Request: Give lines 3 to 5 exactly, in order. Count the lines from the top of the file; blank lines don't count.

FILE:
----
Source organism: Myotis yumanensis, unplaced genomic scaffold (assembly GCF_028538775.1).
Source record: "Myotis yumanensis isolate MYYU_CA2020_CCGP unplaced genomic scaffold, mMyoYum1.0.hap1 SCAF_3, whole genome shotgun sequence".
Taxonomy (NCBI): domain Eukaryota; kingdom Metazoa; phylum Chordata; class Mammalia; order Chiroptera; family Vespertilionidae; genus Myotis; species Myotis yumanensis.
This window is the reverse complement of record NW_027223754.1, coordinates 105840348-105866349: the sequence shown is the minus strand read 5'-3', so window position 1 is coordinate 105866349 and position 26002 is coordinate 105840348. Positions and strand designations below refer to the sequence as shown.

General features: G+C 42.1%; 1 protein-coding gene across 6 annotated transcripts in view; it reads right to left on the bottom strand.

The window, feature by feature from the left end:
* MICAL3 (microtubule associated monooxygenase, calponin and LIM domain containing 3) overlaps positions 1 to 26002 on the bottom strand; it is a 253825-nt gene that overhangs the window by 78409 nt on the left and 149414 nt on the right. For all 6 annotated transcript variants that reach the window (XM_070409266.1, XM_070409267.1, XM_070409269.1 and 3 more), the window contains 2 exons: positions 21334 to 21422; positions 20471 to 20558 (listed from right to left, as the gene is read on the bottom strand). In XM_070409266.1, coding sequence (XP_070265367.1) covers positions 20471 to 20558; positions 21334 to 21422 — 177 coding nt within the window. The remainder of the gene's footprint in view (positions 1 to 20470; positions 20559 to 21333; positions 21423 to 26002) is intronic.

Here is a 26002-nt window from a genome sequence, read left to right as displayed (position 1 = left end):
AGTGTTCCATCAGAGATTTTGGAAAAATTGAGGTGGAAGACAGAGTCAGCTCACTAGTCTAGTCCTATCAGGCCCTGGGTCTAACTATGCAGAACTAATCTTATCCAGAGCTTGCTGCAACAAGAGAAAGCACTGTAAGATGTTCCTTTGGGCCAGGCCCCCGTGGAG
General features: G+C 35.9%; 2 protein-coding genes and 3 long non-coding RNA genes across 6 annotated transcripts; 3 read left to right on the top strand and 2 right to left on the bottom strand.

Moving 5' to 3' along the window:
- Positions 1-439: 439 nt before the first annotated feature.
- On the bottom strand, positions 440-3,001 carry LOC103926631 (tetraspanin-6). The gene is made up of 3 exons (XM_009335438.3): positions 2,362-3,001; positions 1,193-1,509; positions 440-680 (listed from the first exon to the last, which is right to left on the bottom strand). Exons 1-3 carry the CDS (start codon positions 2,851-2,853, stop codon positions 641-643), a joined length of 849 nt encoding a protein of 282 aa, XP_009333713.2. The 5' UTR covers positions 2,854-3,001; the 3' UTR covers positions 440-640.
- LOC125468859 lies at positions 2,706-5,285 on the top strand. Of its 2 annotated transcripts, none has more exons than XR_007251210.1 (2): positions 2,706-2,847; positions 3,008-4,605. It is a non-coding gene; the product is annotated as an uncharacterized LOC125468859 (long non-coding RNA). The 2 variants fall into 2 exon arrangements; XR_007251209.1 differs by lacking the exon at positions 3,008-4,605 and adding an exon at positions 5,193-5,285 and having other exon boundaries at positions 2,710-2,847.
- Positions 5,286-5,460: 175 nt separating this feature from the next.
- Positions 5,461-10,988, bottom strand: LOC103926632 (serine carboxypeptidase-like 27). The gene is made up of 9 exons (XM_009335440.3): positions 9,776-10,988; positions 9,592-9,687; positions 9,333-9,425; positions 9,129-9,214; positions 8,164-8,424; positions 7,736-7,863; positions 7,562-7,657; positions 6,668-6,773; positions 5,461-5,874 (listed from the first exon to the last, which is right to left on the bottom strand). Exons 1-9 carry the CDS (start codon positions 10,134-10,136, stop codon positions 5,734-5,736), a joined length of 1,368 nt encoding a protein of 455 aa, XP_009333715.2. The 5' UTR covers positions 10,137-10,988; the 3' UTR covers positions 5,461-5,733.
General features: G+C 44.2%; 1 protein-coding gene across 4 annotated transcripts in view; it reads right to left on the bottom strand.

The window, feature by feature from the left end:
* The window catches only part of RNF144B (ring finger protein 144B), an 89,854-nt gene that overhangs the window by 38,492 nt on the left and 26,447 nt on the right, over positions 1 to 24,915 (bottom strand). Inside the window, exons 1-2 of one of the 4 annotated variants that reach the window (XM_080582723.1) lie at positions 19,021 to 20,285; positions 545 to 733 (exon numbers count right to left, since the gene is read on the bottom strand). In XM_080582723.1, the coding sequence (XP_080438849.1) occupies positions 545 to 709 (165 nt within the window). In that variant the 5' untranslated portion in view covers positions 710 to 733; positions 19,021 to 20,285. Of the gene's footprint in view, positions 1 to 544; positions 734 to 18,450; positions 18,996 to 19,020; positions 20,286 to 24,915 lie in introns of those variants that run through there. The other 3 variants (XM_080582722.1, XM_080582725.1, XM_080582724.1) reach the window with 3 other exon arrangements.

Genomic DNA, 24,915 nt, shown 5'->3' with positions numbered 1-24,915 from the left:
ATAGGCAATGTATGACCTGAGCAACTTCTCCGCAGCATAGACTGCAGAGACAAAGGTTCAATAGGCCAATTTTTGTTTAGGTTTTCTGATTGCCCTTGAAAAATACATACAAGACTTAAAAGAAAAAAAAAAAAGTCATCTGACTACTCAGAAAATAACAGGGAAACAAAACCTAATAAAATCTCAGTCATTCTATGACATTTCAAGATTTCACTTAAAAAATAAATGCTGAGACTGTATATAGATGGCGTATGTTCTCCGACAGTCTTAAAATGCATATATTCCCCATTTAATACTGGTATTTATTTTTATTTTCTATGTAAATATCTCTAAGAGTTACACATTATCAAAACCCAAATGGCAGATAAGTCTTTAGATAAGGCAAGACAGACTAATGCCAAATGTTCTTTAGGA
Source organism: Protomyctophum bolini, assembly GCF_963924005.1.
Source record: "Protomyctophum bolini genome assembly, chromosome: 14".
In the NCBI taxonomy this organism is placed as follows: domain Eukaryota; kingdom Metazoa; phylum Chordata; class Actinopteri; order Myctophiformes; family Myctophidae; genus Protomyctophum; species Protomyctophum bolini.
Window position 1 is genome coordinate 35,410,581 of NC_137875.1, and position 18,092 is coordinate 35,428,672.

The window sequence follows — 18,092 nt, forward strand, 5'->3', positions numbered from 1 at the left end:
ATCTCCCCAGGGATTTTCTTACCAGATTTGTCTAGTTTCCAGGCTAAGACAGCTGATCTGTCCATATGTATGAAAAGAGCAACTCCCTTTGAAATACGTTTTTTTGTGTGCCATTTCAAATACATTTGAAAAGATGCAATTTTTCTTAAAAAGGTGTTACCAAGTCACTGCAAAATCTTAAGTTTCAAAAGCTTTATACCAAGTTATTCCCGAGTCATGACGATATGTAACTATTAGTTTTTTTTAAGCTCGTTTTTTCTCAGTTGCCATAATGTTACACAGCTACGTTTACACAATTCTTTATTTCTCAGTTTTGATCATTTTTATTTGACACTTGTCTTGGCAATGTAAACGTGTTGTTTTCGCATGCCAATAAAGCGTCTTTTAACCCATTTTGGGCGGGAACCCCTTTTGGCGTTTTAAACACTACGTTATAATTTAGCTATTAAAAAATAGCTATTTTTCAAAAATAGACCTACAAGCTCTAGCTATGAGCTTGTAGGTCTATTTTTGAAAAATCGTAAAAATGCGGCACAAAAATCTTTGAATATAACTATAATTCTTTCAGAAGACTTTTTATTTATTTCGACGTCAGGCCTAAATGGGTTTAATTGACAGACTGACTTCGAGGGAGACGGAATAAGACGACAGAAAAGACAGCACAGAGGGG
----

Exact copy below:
Taxonomy (NCBI): domain Eukaryota; kingdom Metazoa; phylum Chordata; class Mammalia; order Chiroptera; family Vespertilionidae; genus Myotis; species Myotis yumanensis.
This window is the reverse complement of record NW_027223754.1, coordinates 105840348-105866349: the sequence shown is the minus strand read 5'-3', so window position 1 is coordinate 105866349 and position 26002 is coordinate 105840348. Positions and strand designations below refer to the sequence as shown.

General features: G+C 42.1%; 1 protein-coding gene across 6 annotated transcripts in view; it reads right to left on the bottom strand.